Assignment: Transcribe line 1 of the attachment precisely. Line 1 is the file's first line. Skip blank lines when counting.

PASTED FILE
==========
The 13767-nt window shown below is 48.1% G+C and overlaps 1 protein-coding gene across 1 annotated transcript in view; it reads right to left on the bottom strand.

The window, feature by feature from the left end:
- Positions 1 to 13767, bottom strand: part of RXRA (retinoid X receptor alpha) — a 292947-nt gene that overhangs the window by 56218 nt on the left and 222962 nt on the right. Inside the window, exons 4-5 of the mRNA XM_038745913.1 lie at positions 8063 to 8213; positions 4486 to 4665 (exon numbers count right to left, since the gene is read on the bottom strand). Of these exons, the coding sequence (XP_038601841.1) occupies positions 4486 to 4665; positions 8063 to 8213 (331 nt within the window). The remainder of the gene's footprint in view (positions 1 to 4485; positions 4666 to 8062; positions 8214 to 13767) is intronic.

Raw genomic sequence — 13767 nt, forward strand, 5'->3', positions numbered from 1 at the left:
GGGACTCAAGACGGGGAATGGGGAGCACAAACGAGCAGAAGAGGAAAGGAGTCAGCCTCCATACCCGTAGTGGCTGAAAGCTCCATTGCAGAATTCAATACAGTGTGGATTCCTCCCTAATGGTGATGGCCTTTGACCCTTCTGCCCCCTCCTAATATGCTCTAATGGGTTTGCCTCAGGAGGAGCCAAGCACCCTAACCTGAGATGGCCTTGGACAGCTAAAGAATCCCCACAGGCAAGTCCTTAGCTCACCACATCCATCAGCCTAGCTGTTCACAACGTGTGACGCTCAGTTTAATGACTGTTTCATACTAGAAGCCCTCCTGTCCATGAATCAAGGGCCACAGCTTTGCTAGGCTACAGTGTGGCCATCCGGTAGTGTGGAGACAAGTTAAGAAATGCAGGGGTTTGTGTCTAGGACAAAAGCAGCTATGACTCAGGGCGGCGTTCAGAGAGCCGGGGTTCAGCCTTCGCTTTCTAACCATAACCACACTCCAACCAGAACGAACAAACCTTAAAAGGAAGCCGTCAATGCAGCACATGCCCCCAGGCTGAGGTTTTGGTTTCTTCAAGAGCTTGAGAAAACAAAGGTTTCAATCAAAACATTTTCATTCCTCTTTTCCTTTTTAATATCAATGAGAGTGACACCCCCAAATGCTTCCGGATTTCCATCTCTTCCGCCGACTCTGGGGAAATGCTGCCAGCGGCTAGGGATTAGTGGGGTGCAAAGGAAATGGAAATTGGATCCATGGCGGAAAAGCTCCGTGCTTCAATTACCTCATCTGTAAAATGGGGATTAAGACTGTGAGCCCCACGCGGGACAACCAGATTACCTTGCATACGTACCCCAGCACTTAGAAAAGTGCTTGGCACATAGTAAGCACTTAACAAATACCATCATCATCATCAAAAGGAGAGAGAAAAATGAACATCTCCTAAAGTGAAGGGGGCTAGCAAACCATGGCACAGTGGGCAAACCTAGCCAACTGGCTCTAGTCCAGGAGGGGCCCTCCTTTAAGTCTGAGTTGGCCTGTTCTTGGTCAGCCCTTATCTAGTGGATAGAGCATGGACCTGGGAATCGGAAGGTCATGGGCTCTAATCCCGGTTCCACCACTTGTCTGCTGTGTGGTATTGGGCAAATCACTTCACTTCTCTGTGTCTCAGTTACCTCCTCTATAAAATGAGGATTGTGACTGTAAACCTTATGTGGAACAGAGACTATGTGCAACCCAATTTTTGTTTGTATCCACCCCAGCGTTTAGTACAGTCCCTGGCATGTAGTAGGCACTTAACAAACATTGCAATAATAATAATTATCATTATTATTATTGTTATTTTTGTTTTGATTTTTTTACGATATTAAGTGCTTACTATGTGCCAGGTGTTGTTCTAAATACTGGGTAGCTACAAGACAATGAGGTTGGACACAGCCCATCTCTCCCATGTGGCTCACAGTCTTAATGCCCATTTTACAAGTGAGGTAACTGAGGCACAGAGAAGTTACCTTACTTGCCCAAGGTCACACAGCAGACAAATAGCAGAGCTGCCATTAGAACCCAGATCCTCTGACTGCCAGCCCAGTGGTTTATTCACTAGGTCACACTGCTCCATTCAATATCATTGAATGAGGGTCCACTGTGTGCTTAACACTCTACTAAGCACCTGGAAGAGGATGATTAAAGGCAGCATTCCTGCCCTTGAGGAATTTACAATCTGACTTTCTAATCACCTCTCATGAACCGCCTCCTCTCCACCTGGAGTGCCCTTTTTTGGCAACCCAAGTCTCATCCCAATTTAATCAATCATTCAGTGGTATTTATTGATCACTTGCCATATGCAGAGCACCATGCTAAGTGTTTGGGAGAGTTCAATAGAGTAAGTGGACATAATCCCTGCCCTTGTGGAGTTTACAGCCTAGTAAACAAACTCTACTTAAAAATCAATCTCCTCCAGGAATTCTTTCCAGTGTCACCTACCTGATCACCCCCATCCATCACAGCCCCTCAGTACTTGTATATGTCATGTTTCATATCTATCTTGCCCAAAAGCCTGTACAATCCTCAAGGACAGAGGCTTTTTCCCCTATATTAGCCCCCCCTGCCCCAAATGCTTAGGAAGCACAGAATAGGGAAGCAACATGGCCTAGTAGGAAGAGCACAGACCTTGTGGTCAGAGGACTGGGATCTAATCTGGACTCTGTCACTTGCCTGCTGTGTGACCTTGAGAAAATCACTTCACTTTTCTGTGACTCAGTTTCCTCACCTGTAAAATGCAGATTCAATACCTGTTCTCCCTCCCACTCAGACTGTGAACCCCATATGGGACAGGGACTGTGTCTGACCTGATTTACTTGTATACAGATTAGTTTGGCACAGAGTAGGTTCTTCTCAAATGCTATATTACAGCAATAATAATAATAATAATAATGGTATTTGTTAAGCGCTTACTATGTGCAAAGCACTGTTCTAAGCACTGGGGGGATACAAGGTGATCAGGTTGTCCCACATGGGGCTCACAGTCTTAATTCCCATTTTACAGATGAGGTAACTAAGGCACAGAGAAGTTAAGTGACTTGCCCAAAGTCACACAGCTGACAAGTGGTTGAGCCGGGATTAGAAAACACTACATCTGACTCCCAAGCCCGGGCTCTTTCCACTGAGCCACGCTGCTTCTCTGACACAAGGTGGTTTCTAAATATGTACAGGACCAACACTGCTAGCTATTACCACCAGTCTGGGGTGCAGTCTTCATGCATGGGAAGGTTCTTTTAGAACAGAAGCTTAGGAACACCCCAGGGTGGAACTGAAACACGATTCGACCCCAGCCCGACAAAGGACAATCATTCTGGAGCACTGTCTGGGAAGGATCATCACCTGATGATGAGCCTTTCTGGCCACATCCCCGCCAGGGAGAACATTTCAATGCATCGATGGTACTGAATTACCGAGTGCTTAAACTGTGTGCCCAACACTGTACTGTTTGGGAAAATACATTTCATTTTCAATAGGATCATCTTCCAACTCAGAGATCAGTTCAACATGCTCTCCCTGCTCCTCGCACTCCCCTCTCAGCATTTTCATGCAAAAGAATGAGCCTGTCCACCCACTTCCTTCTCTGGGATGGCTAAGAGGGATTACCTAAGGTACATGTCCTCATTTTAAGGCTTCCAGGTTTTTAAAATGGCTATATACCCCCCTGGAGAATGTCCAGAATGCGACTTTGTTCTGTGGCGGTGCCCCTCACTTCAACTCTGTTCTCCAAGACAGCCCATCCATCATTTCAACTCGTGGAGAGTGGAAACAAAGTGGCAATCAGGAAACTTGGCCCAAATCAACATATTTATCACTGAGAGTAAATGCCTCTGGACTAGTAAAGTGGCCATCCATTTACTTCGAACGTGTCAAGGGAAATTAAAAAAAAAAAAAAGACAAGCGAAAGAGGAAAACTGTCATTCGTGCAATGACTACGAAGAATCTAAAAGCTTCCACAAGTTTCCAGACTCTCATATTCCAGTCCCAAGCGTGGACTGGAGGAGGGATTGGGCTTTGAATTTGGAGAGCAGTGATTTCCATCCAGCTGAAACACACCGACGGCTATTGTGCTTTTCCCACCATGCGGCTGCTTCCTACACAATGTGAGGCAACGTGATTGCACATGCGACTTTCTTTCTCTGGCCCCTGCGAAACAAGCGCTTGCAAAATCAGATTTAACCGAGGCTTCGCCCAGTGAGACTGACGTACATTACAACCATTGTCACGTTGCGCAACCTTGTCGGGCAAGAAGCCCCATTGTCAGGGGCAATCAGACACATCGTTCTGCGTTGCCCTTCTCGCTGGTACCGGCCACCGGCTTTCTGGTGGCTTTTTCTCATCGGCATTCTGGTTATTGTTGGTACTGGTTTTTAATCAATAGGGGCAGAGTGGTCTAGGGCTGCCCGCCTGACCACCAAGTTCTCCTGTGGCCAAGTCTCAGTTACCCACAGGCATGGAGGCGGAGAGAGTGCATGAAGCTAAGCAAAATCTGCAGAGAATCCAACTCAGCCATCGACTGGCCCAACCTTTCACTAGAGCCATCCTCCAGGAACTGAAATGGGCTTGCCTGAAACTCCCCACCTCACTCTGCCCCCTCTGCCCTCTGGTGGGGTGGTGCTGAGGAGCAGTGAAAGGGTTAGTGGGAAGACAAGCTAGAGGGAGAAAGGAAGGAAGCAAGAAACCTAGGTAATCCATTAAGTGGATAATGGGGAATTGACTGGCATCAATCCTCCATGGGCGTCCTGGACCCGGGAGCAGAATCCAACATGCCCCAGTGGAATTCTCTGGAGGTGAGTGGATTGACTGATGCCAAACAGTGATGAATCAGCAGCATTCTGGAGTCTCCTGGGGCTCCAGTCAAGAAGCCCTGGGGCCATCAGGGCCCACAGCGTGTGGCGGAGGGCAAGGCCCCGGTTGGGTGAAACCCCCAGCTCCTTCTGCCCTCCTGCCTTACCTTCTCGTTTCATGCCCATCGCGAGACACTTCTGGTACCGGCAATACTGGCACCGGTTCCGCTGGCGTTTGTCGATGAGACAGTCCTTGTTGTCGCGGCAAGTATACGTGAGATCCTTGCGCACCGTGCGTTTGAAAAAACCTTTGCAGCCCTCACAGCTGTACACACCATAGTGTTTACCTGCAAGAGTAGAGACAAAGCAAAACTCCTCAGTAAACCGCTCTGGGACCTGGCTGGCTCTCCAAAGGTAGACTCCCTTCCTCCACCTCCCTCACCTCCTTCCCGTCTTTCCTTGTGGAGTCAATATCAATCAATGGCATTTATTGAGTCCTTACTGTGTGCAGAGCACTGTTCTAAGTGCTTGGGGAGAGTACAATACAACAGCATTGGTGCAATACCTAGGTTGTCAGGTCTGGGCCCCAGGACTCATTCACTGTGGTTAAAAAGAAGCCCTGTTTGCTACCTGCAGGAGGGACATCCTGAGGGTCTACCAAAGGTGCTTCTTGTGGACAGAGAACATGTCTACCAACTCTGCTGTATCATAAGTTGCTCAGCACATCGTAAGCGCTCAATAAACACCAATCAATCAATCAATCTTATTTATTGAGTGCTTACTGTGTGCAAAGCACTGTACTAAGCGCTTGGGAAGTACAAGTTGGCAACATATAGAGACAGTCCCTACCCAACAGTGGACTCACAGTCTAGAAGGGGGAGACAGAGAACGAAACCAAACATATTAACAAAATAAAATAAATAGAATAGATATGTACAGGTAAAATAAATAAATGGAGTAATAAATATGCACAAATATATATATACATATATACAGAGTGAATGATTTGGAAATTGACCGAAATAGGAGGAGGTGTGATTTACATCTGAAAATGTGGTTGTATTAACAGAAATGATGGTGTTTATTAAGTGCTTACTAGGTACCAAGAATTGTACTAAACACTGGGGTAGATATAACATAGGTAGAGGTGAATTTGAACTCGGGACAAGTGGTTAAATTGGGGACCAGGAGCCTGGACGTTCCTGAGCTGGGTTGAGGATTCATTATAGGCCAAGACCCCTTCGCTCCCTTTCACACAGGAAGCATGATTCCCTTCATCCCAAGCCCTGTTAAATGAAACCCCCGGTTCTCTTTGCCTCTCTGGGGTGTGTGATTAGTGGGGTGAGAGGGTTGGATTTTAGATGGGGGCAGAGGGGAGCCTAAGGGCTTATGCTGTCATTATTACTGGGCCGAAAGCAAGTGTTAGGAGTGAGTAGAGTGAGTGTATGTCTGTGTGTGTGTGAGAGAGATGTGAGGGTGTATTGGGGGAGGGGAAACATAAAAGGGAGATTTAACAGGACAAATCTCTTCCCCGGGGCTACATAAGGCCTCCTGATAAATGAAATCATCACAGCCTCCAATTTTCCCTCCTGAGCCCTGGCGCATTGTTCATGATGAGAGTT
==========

The 13767-nt window shown below is 48.1% G+C and overlaps 1 protein-coding gene across 1 annotated transcript in view; it reads right to left on the bottom strand.